How healthy is your relationship?

Saying sorry can be hard to do and it helps to think about how you do it best.

When you realise you've hurt someone's feelings, what's your initial reaction?

a) I immediately apologise and try to make things right.
b) I feel guilty and want to make amends as soon as possible.
c) I take some time to reflect on what happened before apologising.
d) I might feel bad, but I don't always express it right away.

What makes you feel genuinely sorry for your actions?

a) Seeing the other person hurt or upset.
b) Understanding the impact of my words or actions on others.
c) Realising the consequences of my behaviour.
d) When someone points out how I've made a mistake.

How do you prefer to receive an apology from someone who has hurt you?

a) I appreciate when they genuinely express their remorse verbally.
b) I prefer actions that demonstrate their apology and effort to change.
c) I like it when they give me space to process and then approach me calmly.
d) It doesn't matter much to me as long as I know they're sorry.

What helps you forgive someone who has hurt you?

a) Hearing them say they're sorry and acknowledging their mistake.
b) Seeing consistent changes in their behaviour over time.
c) Understanding their reasons or motivations for their actions.
d) Time and distance from the situation.

Which statement resonates with you the most?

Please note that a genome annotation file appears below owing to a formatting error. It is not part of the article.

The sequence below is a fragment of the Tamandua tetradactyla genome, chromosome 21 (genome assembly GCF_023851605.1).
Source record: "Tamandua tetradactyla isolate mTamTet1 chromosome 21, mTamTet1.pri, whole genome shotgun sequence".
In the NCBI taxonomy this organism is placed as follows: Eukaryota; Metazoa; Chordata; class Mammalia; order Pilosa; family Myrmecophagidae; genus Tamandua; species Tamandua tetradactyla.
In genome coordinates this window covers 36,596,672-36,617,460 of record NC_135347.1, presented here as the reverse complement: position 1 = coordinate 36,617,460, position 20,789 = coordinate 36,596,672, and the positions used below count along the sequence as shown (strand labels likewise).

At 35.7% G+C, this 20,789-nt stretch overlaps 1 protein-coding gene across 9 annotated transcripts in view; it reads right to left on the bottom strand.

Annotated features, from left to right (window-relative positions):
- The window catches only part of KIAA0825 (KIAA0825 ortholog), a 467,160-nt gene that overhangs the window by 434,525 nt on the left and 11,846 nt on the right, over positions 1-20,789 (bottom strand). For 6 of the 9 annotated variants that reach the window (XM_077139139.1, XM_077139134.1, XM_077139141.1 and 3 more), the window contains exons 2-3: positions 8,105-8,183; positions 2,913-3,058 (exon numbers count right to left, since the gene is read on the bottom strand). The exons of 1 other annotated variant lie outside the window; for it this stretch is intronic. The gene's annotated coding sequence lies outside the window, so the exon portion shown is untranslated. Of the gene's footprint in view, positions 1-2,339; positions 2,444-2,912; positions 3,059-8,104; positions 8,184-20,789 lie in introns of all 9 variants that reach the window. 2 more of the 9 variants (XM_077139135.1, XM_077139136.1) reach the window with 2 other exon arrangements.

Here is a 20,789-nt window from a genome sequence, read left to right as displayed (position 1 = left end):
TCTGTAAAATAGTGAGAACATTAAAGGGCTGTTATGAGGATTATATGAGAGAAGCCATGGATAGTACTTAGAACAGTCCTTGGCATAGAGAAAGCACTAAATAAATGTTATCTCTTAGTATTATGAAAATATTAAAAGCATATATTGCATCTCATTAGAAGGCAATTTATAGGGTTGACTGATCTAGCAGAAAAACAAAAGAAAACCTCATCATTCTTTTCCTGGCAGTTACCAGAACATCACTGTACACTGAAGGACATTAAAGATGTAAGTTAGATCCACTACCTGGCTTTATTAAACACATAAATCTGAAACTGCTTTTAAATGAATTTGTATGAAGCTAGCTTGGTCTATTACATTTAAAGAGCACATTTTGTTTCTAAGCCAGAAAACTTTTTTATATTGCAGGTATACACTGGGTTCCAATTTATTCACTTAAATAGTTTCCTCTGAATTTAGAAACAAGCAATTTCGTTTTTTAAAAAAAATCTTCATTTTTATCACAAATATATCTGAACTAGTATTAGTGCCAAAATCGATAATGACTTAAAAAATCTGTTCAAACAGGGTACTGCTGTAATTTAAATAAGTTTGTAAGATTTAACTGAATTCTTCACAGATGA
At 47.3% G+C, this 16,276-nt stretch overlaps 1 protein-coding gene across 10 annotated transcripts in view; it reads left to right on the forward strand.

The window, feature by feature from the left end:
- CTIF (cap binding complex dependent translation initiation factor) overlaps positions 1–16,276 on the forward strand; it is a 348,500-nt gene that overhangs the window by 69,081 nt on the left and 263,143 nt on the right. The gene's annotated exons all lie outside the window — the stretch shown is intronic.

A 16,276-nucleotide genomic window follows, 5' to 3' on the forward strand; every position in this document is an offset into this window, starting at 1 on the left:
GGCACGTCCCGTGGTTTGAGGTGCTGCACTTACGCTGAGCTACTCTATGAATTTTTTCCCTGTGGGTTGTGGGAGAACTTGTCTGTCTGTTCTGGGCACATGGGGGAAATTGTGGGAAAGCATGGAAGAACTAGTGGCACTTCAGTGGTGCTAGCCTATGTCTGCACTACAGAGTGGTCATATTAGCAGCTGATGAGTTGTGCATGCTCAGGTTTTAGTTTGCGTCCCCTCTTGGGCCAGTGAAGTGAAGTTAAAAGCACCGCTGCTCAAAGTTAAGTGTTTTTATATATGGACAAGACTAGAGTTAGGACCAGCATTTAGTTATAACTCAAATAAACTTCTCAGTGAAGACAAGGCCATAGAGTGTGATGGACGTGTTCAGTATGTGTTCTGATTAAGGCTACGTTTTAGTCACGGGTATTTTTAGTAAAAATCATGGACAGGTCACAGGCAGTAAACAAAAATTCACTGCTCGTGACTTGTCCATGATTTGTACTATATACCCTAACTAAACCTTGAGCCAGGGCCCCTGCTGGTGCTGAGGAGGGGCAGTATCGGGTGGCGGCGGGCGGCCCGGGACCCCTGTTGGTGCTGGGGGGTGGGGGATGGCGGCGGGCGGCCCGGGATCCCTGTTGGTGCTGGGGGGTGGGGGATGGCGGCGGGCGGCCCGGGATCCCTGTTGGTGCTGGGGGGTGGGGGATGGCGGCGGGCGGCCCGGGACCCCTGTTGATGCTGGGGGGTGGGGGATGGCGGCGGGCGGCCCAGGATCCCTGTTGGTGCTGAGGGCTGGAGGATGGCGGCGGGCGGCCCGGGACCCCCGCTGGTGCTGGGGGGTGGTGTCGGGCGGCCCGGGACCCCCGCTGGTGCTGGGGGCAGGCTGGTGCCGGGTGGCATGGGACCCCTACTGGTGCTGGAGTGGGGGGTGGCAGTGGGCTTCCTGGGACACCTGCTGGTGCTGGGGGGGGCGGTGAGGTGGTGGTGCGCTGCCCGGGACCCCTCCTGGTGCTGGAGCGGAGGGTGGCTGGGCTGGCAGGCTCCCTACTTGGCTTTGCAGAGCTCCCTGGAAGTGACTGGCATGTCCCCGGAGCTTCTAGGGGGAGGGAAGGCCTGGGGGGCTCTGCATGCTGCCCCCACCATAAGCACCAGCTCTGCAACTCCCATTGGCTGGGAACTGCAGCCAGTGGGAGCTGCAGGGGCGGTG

a) "I need to hear the words 'I'm sorry' to feel better."
b) "Actions speak louder than words when it comes to apologies."
c) "I prefer understanding why someone did what they did before I can forgive them."
d) "I can forgive and move on without needing a formal apology."

How important is it for you to receive an apology when you've been hurt?

a) It's crucial. I need to know that the person acknowledges their mistake.
b) It matters, but I'm more focused on seeing changes in their behaviour.
c) It helps, but I also consider their intentions and the overall situation.
d) It's not a big deal for me as long as things improve.

What makes you feel most reassured after receiving an apology?

a) Hearing the person express sincere regret and take responsibility.
b) Seeing consistent efforts from the person to prevent future harm.
c) Having a heartfelt conversation about the situation and finding mutual understanding.
d) Time healing the wounds and moving forward without dwelling on the past.

Now, let's see the results!

Remember this quiz is for fun and the score is purely to determine answers and not representative of winning or losing.
Score yourselve according to the choices you made a) 4 points, b) 2 points, c) 3 points, and d) 1 point.

If you scored between 28-35 points:

If you scored between 18-27 points:

If you scored between 21-25 points:

If you scored between 7-17 points:

Heart to Heart © 2023 by Safer Cornwall in partnership with Falmouth University (Annie Gault and Michaela Horova) is licensed under CC BY-NC-SA 4.0.